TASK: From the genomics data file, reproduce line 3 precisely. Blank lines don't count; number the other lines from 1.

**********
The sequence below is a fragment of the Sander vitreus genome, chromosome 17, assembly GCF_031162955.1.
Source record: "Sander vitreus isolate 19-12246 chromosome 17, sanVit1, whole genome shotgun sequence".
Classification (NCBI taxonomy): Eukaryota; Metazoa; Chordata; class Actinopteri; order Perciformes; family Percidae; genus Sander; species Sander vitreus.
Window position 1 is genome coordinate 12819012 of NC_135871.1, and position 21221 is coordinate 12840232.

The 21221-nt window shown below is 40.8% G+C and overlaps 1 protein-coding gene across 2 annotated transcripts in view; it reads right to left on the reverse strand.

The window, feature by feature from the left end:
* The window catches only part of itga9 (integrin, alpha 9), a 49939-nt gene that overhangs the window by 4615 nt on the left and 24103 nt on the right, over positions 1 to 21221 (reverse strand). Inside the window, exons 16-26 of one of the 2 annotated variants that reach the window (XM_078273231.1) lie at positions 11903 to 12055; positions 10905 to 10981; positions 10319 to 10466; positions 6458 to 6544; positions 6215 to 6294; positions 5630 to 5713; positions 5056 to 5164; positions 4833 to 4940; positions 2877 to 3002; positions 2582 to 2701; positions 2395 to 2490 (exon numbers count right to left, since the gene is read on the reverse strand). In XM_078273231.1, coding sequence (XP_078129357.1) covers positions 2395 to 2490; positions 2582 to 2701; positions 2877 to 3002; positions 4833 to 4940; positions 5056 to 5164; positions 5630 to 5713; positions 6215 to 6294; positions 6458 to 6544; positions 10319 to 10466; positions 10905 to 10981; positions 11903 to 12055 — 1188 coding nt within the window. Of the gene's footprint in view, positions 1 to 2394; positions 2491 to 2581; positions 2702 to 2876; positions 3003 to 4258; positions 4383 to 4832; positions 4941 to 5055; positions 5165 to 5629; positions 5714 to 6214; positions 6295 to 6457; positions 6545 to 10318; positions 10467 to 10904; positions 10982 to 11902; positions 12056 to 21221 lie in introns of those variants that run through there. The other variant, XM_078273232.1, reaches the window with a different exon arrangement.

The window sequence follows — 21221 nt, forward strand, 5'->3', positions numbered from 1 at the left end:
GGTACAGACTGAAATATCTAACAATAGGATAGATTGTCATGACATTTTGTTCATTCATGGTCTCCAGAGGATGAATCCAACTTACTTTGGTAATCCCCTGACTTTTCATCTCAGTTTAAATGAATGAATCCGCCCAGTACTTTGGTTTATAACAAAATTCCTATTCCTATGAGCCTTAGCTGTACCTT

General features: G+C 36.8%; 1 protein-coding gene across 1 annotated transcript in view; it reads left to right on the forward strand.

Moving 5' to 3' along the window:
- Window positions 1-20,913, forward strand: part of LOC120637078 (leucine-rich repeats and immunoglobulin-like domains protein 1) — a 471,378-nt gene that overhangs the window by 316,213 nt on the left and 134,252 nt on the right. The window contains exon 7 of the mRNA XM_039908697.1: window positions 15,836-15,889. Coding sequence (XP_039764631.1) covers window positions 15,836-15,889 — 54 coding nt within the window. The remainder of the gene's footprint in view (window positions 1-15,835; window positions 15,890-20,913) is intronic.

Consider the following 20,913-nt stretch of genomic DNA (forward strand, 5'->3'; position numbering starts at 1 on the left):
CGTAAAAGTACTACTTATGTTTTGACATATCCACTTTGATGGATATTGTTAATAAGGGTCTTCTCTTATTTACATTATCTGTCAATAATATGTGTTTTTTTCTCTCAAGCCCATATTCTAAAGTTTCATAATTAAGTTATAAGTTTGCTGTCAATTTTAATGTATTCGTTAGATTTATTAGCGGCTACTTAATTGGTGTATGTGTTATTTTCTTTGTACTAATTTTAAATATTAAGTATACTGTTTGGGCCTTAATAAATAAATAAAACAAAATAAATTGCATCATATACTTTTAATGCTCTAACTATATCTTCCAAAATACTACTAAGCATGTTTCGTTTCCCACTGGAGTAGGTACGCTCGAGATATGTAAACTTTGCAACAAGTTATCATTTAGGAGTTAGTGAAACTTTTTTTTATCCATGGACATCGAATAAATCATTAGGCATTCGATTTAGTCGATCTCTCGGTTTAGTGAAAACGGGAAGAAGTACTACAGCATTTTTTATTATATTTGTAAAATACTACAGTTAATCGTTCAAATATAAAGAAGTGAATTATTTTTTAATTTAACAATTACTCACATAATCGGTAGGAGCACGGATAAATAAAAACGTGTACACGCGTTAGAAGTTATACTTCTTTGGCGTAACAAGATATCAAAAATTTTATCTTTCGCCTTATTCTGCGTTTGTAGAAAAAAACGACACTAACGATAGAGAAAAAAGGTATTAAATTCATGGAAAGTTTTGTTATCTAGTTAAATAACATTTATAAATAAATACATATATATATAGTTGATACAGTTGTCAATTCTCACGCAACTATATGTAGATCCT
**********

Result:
Classification (NCBI taxonomy): Eukaryota; Metazoa; Chordata; class Actinopteri; order Perciformes; family Percidae; genus Sander; species Sander vitreus.